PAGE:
7. How do you calculate the 80% grant for zero hour or seasonal workers?
Confirmation has been received from HMRC that zero hours or seasonal workers can use the following for calculation of the 80% grant payable under the Job Retention Scheme. It will be the higher of:
- their earnings in the same pay period in the previous year; and
- the average earnings in the whole previous 12mths (or fewer if they have worked less than 12mths). Half months can also be included in that calculation, pro-rated
- employees must have been on the payroll on 19 March 2020,
- employees can claim up to £2,500 from more than one employer if they had two or more jobs
8. Can employees staying at home to look after children be placed on Furlough?
Employees who are unable to work because they have caring responsibilities resulting from coronavirus (COVID-19) can be furloughed. For example, employees that need to look after children can be furloughed.
Employees eligible for statutory maternity pay or maternity allowance can claim up to 39 weeks of statutory pay or allowance as normal. The same principles apply for normal paternity, adoption or shared parental pay rights.
If the employer offers enhanced contractual rights these are included as wage costs that can be claimed through the scheme.
9. Can employees who have been furloughed then be made redundant?
Employees who have been furloughed can then be made redundant subsequently, even during the furlough period. Min furlough period is 3 weeks.
10. What if an employee is working reduced hours?
If an employee is working, but on reduced hours, or for reduced pay, they will not be eligible for this scheme.
Don’t rush into implementing an employee furlough policy without talking to your lawyer or HR specialist first.
If you decide that putting employees on furlough is the best option for you and your employees, then staff need to be notified of the change in their designation, from employees or workers to “furloughed workers”. In order to add clarity to a difficult and emerging situation, our view is that this should be in writing. Your furlough notice letter should contain the following:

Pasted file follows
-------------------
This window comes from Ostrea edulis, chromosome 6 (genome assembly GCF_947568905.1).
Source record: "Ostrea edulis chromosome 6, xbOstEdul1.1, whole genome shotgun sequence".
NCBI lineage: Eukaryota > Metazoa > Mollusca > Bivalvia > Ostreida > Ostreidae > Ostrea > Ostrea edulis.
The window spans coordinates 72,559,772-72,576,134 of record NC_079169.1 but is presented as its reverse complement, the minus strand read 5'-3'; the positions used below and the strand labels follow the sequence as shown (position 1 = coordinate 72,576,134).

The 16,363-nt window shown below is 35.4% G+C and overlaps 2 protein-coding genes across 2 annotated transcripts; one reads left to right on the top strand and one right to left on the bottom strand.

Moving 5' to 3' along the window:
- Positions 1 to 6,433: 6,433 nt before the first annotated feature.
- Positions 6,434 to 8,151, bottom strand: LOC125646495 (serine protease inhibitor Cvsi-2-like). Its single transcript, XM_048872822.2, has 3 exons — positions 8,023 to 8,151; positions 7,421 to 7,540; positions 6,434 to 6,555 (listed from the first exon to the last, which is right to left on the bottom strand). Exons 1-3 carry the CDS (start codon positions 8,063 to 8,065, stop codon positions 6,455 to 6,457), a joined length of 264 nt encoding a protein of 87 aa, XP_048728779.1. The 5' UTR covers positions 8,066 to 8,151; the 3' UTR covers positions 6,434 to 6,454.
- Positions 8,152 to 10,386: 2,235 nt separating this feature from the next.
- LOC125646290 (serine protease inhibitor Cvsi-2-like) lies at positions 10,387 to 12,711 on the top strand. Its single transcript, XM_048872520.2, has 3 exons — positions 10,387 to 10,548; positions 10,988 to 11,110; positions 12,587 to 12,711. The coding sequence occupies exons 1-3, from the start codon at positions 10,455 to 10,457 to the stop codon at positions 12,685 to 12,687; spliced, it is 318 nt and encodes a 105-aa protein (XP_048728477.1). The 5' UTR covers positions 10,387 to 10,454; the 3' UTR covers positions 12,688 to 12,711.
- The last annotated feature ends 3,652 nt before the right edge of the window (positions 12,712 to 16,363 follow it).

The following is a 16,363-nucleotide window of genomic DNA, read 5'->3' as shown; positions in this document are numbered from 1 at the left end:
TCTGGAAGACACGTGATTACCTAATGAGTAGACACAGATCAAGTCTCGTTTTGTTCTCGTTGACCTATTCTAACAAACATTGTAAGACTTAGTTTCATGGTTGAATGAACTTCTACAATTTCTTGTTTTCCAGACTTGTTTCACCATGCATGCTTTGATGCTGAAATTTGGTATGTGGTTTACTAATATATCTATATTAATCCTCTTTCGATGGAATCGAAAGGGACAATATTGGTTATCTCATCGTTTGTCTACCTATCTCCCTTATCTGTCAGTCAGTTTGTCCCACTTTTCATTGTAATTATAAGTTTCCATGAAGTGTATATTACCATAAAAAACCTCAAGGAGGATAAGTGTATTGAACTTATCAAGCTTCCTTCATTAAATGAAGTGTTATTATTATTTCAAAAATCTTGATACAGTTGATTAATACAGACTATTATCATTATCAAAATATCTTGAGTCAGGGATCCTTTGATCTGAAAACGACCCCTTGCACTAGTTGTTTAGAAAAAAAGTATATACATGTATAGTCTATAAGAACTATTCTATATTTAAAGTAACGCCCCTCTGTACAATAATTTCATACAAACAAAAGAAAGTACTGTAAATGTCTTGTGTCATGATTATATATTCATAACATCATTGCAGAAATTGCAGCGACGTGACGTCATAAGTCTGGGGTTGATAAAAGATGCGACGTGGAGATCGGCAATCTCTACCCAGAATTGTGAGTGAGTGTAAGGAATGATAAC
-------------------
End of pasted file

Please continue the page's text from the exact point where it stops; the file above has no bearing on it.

- Address – This is a formal letter, a furlough notice should clearly state the date, employee’s name, and their address.
- Purpose – State the purpose of the letter. Get straight to the point. Include the employee’s position, department, reason for the furlough, and information about any changes to employee benefits. It is advisable to tell the employee that this action does not reflect dissatisfaction in job performance.
- Detail – Explain what a furlough is, determine the length of the furlough, and communicate employee benefits during this period to employees.
- Future communication – Offer a way for the employee to keep in touch. End the letter on a positive note.
What you’ll need to make a claim
Employers should discuss with their staff and make any changes to the employment contract by agreement. Employers may need to seek legal advice on the process. If sufficient numbers of staff are involved, it may be necessary to engage collective consultation processes to procure agreement to changes to terms of employment.
To claim, you will need:
- your employer PAYE reference number
- the number of employees being furloughed
- National Insurance Numbers for the employees you want to furlough
- Names of the employees you want to furlough
- Payroll/works number for the employees you want to furlough
- your Self Assessment Unique Taxpayer Reference or Corporation Tax Unique Taxpayer Reference or Company Registration Number
- the claim period (start and end date)